The Register Citizen is an 8,000-circulation paper serving Litchfield County, Conn. It’s owned by the Journal Register Company, which is engaged in a rather radical process of transformation with the goal of turning it into a digital-first news organization that embraces the new world of media. That focus is evidenced by the fact that the Citizen now draws 140,000 unique visitors to its Web site per month. The company’s new philosophy is perhaps best demonstrated by a small box that sits at the bottom of every story on the site.
That box recently became slightly famous thanks to positive mentions about it from the likes of Jay Rosen, Jeff Jarvis, and Craig Newmark. It’s also been a hit with Citizen readers.
The mysterious box in question is a completely essential but unfortunately largely uncommon feature on news websites. It simply enables anyone to easily and quickly tell the paper about an error contained on the page in question. The box features the words “Fact Check” in bright red and the encouragement, “See wrong or inaccurate information in a story. Tell us here.” Below that is a text box where people can enter their error report, the title of the article, and their e-mail address. The reports go to publisher Matt DeRienzo and the paper’s editor.
DeRienzo set off interest in the fact check box with a recent column in the paper:
On any given day, we are going to make mistakes. We, unfortunately, do more than our share of simply “getting it wrong.” Far more extensive, though, at our newspaper and other media outlets, are errors of omission. We don’t go deep enough into a story, or we miss pieces of information and perspective that would change readers’ perception of an issue.
Launching a formal “Fact Check” program was our effort to, at the very least, declare our acknowledgement of this dynamic. It was an invitation to every reader, source and community member to hold us accountable and engage in correcting, improving or expanding the story.
The fact check box initially appeared on the homepage back in late May.
“Readers should not have to come knocking on your door to try to find an editor or reporter,” DeRienzo told me. “It should be a much more open process than that This is just being very clear to readers [and saying] that we want you to send in errors, we’re listening, there is someone on the other end.”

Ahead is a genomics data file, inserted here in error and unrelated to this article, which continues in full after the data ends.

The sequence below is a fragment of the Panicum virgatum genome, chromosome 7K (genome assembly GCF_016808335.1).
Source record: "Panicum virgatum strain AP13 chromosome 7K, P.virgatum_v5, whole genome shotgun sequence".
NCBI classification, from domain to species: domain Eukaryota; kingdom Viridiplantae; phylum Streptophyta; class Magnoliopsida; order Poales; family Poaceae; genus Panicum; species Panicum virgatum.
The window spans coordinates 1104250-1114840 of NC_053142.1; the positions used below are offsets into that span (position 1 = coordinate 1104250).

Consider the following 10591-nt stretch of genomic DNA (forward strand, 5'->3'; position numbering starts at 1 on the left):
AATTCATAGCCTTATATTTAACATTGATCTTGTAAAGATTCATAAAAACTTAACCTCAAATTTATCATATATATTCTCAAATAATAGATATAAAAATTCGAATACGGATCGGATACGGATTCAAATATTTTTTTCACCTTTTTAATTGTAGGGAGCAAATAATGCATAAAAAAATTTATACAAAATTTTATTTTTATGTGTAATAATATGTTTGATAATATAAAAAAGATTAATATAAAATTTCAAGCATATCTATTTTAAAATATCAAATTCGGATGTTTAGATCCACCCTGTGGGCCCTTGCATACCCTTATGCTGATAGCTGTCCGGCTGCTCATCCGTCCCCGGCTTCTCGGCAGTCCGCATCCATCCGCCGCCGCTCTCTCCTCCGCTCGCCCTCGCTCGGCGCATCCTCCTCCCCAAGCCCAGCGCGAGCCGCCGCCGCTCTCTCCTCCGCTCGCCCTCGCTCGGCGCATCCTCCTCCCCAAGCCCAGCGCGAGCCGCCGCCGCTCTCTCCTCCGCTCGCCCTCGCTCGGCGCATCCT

It seems to be working. Reports are flowing in and the majority of submissions are worth reviewing, according to DeRienzo.
“Probably from June, July, and September we got 100-plus substantial reports,” he says.
And since they added the box to every story on the site a few weeks ago? “Four times that much.”
“We make mistakes, we’re not perfect,” he says. “There’s no magic dust that you can sprinkle to get things right. Our audience knows that, and they know we have young reporters. But it’s the same for The New York Times.”
As noted in a previous column, there isn’t a standardized way for people to submit an error reports to a news organization. Some sites offer an e-mail address and phone number on their corrections page. Many others have nothing. In fact, I’d wager that most news organizations have little or nothing when it comes to a prominent and user-friendly way for people to report errors. Considering the fact that the press has always relied upon the public to point out the vast majority of our mistakes, this is a serious deficiency. It also helps explain why one study found that only 2 percent of factual errors are corrected by U.S. newspapers.
The Register Citizen has shown that even a very small paper with limited resources can implement something easily. And they’ve shown that it works. DeRienzo says his paper has become an example for others in the Journal Register chain, and many of them have implemented some element of the fact check box.
That’s one step. As he notes, it’s also important for each paper to keep the lines of communication open with readers about how the submitted reports are having an impact. DeRienzo’s column and subsequent blog post are examples of this.
“One of the key things about it to make it successful is to report back regularly to readers about how it’s working,” he says. “Don’t just make it so that people send [reports] out into the ether and don’t know if an editor has seen it or not.”